Ad Icons Mystery Minis - General Mills Cereal Monsters reviews

Hot on the success of Count Chocula and Franken Berry, General Mills introduced the first blueberry-flavored cereal, Boo Berry, in 1973. Frankenstein and Dracula were chosen as the inspiration for the first two mascots because the Universal Monsters were very popular at the time - seriously, Universal Monsters in the '70s were like superheroes today. To make their monsters kid-friendly, General Mills portrayed them in commercials as total scaredy-cats: they were rivals to each other about who had the better cereal, but then they were scared out of their wits whenever they met a child. Great way to tone them down and make them safe for even the littlest kids! So naturally, they were utterly terrified when they met their new neighbor, Boo Berry.

In his first commercial, Boo was chained to his cereal box and bowl like Jacob Marley (though as far as we know, Jacob's chains weren't clamped to his nipples, like Boo's). The modern incarnation of the ghost goes all-in on his chosen colorscheme, with a blue hat and a purple bowtie; this Mini is based on the retro design, where his hat was yellow and his tie was red.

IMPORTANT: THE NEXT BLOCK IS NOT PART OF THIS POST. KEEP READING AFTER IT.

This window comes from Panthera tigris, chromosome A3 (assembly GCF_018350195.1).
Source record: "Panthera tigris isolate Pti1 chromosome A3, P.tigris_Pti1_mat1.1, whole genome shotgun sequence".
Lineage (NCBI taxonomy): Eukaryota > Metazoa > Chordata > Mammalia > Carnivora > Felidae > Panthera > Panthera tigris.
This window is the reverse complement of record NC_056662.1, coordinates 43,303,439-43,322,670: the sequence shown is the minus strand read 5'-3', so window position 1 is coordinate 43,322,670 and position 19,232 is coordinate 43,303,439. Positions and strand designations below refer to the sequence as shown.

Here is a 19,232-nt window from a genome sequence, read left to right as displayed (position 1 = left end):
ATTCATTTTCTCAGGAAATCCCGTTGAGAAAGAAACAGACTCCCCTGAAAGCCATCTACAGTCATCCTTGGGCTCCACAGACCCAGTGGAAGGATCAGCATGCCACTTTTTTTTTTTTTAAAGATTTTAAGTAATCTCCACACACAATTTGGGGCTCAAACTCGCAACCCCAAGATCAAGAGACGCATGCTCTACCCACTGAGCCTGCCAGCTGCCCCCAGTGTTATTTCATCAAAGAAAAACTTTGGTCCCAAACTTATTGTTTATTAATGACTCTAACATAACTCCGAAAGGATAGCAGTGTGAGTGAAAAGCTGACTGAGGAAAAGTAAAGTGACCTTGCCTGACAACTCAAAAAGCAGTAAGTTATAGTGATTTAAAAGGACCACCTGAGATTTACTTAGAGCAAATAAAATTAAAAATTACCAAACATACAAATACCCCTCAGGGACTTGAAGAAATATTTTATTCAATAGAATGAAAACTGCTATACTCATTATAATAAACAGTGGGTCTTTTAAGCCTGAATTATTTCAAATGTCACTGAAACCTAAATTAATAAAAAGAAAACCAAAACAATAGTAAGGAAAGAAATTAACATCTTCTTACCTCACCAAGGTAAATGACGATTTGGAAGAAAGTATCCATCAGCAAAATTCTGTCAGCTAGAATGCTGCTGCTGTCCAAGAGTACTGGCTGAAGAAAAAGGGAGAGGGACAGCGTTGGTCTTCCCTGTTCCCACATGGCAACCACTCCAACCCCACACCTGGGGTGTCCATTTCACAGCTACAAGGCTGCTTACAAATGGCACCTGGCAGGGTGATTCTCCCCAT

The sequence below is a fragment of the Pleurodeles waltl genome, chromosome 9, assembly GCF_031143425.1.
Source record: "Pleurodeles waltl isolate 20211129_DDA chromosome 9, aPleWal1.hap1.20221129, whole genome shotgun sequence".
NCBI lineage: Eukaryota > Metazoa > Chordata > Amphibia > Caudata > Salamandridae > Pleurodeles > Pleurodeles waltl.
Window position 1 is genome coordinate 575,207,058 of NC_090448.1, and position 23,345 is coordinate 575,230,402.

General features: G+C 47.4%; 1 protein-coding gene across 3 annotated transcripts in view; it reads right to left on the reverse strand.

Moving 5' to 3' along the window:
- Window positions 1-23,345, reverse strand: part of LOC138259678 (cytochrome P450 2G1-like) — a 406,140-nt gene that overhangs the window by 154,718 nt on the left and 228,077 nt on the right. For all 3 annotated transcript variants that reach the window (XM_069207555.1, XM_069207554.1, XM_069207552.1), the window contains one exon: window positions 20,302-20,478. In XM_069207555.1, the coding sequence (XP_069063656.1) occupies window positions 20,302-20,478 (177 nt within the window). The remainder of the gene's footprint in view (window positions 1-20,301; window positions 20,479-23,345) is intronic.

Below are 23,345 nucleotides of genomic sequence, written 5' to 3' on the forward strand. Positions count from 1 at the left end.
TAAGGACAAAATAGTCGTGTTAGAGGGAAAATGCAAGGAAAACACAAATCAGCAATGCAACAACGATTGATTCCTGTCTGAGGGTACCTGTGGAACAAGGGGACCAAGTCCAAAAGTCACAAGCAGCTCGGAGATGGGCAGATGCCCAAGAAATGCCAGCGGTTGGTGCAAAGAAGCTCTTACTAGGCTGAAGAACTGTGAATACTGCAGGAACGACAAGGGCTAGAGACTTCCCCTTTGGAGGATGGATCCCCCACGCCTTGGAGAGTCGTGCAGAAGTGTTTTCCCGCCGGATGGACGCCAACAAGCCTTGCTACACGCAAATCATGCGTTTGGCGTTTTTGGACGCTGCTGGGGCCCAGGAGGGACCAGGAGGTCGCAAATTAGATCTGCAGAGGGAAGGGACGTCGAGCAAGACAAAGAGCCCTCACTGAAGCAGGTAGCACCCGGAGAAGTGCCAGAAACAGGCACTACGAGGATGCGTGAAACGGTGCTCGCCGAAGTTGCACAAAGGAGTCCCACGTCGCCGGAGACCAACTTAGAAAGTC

Boo Berry is the shortest of the Mystery Mini cereal monsters, largely because he doesn't have any legs - just an ectoplasmic tail drifting away from his body. His arms are open, like he wants a hug, and his heavy-lidded eyes go well with the character's Peter Lorre-inspired voice.

Share
This entry was posted in blog exclusive review, Funko and tagged , . Bookmark the permalink.

2 Responses to Ad Icons Mystery Minis - General Mills Cereal Monsters reviews

  1. Black Arbor says:

    50 bucks is probably more than what he paid for 5 figures, but I assume he's factoring in that he had to buy a bunch of dupes to get the whole set. Still though, $150 is bullcrap, and I'm assuming he only bought them to flip, so he's probably making his money back anyway on the dupes haha

    • yo go re says:

      That's what I figure, too. I have a lot of fun offering people fair prices for things they have hugely marked up - still above retail/what they would have paid, but way way less than they want...

Leave a Reply

Your email address will not be published.